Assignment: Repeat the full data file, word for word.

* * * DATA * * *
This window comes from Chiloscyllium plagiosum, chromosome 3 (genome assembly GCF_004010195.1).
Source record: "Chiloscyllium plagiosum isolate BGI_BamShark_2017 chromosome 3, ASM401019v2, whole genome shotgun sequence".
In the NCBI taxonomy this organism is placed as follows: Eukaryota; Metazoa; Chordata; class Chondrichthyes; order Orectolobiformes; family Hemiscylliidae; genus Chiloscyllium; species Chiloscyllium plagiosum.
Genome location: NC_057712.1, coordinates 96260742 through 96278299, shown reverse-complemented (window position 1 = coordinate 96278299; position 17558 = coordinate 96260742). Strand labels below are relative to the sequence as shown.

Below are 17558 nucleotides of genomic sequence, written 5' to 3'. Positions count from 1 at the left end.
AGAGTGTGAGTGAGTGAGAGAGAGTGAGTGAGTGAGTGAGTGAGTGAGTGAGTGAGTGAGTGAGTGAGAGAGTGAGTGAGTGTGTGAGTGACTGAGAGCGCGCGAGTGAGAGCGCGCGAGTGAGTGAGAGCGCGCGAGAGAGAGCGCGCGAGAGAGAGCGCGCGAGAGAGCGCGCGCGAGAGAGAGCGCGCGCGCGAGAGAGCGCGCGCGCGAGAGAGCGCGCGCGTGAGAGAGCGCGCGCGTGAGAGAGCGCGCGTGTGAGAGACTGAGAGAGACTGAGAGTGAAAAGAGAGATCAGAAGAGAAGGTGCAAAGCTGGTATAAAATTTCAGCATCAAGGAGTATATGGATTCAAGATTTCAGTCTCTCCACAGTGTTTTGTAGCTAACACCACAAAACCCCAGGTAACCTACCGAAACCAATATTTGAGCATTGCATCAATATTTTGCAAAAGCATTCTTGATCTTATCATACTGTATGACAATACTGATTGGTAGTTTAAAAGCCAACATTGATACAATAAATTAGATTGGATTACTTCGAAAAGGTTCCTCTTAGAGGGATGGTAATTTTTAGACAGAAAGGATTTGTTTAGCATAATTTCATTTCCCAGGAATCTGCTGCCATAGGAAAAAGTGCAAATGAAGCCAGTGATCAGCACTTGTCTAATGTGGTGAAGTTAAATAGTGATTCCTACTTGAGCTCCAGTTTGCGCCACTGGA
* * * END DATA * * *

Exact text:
This window comes from Chiloscyllium plagiosum, chromosome 3 (genome assembly GCF_004010195.1).
Source record: "Chiloscyllium plagiosum isolate BGI_BamShark_2017 chromosome 3, ASM401019v2, whole genome shotgun sequence".
In the NCBI taxonomy this organism is placed as follows: Eukaryota; Metazoa; Chordata; class Chondrichthyes; order Orectolobiformes; family Hemiscylliidae; genus Chiloscyllium; species Chiloscyllium plagiosum.
Genome location: NC_057712.1, coordinates 96260742 through 96278299, shown reverse-complemented (window position 1 = coordinate 96278299; position 17558 = coordinate 96260742). Strand labels below are relative to the sequence as shown.

Below are 17558 nucleotides of genomic sequence, written 5' to 3'. Positions count from 1 at the left end.
AGAGTGTGAGTGAGTGAGAGAGAGTGAGTGAGTGAGTGAGTGAGTGAGTGAGTGAGTGAGTGAGTGAGAGAGTGAGTGAGTGTGTGAGTGACTGAGAGCGCGCGAGTGAGAGCGCGCGAGTGAGTGAGAGCGCGCGAGAGAGAGCGCGCGAGAGAGAGCGCGCGAGAGAGCGCGCGCGAGAGAGAGCGCGCGCGCGAGAGAGCGCGCGCGCGAGAGAGCGCGCGCGTGAGAGAGCGCGCGCGTGAGAGAGCGCGCGTGTGAGAGACTGAGAGAGACTGAGAGTGAAAAGAGAGATCAGAAGAGAAGGTGCAAAGCTGGTATAAAATTTCAGCATCAAGGAGTATATGGATTCAAGATTTCAGTCTCTCCACAGTGTTTTGTAGCTAACACCACAAAACCCCAGGTAACCTACCGAAACCAATATTTGAGCATTGCATCAATATTTTGCAAAAGCATTCTTGATCTTATCATACTGTATGACAATACTGATTGGTAGTTTAAAAGCCAACATTGATACAATAAATTAGATTGGATTACTTCGAAAAGGTTCCTCTTAGAGGGATGGTAATTTTTAGACAGAAAGGATTTGTTTAGCATAATTTCATTTCCCAGGAATCTGCTGCCATAGGAAAAAGTGCAAATGAAGCCAGTGATCAGCACTTGTCTAATGTGGTGAAGTTAAATAGTGATTCCTACTTGAGCTCCAGTTTGCGCCACTGGA